Choosing a Log Cabin Kit for your Tiny Home
The tiny home movement is so much more than just a small place to call home. It goes hand in hand with a different type of lifestyle which so many people are seeking.
Building a tiny home is often much more eco-friendly due to the amount of materials that are needed, and one of the most eco friendly types of tiny homes you can build is a log cabin.
In this article, David Woods, the editor of Log Cabin Hub, shares what exactly you can expect to be included in a log cabin kit, how to choose the best log cabin kit and how to select a company to build your tiny home. If this article is not enough, don’t be shy to read his extensive piece on log cabin kits.
Why Is a Log Cabin a Great Choice for a Tiny Home?
If you’re on the journey to go tiny, being more eco-friendly is probably one of your priorities too. They seem to go hand in hand. Wood is an excellent choice of material when it comes to sustainability, as long as you choose wood which has been grown in a sustainable way. It is also a solid construction material which will last for generations to come.
As well as being sustainable, log cabins are an affordable choice if you want to create a sturdy and durable tiny home. Logs are also highly versatile and can be used in a variety of different ways to create the perfect home.
What’s Included in a Log Cabin Kit?
It’s really important to understand exactly what is included in a log cabin kit before you commit to buying, because different manufacturers offer different levels of finishes.
As a standard, all kits come with log walls, roofing joists, windows and doors. This is usually known as a shell package.
A shell package is the cheapest initial option, but you’ll still need to buy the flooring, sometimes the insulation for the floor and roof, and all the interior finishings.
Sometimes buying a shell can actually turn out more expensive than buying a complete kit, as you’ll need to source all your own materials.
The second choice is buy a turnkey cabin, which will include everything you need to complete the cabin from start to finish.
If you choose to buy a turnkey cabin, remember that this cost will not be the final cost of your cabin. You’ll need to factor in delivery, foundations, the cost of land, labor and interior finishings.
A good rule of thumb is to time the cost of the kit by two if you plan on doing the build yourself. Time it by three if you plan on paying for labor costs as well.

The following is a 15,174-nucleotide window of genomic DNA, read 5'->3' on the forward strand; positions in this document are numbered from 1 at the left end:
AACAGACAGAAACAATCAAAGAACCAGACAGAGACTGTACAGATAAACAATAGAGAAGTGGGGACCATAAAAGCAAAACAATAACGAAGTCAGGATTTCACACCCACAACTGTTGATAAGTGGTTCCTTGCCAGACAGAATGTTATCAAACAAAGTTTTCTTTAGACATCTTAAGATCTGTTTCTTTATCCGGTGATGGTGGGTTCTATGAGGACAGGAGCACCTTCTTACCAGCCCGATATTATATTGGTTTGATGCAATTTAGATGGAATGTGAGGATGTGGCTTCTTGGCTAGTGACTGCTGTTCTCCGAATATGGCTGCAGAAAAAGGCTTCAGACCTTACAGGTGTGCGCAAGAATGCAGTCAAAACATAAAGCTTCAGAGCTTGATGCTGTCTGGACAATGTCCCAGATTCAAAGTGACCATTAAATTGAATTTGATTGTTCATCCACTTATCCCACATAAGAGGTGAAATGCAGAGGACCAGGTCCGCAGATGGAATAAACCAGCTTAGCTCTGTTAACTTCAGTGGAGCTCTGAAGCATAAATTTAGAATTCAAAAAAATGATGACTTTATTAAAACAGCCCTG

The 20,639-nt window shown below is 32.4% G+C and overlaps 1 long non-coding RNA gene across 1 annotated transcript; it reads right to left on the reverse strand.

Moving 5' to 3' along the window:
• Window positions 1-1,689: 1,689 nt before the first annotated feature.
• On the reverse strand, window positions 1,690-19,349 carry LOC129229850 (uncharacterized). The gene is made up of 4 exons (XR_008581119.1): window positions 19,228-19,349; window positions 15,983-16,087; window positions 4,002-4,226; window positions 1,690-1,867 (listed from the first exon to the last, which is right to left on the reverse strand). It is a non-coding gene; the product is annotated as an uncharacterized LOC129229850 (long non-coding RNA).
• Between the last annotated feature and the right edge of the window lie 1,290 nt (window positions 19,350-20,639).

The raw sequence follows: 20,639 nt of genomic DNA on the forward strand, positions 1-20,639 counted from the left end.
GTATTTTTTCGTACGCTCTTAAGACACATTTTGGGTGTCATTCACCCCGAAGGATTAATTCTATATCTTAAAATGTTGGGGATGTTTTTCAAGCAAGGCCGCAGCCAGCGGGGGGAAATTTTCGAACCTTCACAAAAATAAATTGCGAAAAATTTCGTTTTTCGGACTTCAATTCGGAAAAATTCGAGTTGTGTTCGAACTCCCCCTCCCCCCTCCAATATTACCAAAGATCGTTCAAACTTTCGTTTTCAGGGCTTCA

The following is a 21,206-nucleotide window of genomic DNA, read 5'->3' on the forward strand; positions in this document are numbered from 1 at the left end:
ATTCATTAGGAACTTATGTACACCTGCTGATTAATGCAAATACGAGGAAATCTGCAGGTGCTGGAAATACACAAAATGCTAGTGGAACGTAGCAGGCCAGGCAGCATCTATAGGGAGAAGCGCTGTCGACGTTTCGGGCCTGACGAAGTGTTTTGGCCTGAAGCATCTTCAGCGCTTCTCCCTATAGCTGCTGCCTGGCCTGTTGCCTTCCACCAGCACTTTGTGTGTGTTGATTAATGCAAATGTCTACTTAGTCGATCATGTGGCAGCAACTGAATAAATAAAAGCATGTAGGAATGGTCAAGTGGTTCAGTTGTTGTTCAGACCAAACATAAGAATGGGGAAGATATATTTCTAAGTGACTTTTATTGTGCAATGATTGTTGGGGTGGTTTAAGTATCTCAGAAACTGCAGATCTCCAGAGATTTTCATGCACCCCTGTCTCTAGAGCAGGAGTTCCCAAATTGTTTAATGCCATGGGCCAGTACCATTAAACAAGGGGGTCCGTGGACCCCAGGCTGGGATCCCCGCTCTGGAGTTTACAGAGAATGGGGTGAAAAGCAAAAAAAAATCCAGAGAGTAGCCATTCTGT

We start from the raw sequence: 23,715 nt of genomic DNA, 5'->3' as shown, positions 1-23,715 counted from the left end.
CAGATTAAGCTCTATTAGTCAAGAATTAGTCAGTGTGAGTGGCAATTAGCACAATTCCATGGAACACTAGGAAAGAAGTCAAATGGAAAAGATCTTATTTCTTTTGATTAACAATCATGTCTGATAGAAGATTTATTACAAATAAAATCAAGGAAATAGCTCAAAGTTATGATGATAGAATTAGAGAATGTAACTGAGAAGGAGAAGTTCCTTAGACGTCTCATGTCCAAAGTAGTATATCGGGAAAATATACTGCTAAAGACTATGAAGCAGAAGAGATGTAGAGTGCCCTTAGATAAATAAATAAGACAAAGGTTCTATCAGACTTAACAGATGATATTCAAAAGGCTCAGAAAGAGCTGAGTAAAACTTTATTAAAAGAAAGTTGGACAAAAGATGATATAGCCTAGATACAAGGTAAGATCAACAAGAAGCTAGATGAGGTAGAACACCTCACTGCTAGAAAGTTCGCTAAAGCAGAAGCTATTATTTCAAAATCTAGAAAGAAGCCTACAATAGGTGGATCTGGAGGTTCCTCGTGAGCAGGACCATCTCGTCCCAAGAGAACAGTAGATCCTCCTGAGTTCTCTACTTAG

For example, a tiny log cabin kit which costs $20,000, will cost you a total of $40,000 if you decide to build it yourself or $60,000 if you pay labor and have someone build it for you.
A third option is to buy a modular log home, which is built and assembled in a factory, and then delivered to your site in one or two pieces.
Given the size of most tiny homes, this is probably the best choice.
On average, you can expect to pay $80 per square foot of log cabin, so a 300 square foot tiny home kit would cost you around $16,500.
Whichever option you opt for, make sure you get a full written list of all the components that are included in the kit, and a list of all the things you’ll need to finish off. It will be easier to decide which is the best option for you.
How to Select the Best Log Cabin Kit
One of the main factors in choosing a log cabin kit is your budget. The average price of a log cabin kit is $55-80 per square foot.
This means that a 120 square foot tiny home would cost around $10,000. Bear in mind that this price only covers the price of the shell. As mentionned earlier, the shell usually equates to around 1/3 of the cost of the finished cabin once you factor in labor cost and everything.
There are around two dozen different types of wood which are typically used to build log cabins. The most common ones in the industry are cedar, pine spruce and cypress.
Cedar is the premium type of log so you can expect to pay slightly more for a kit made from this material.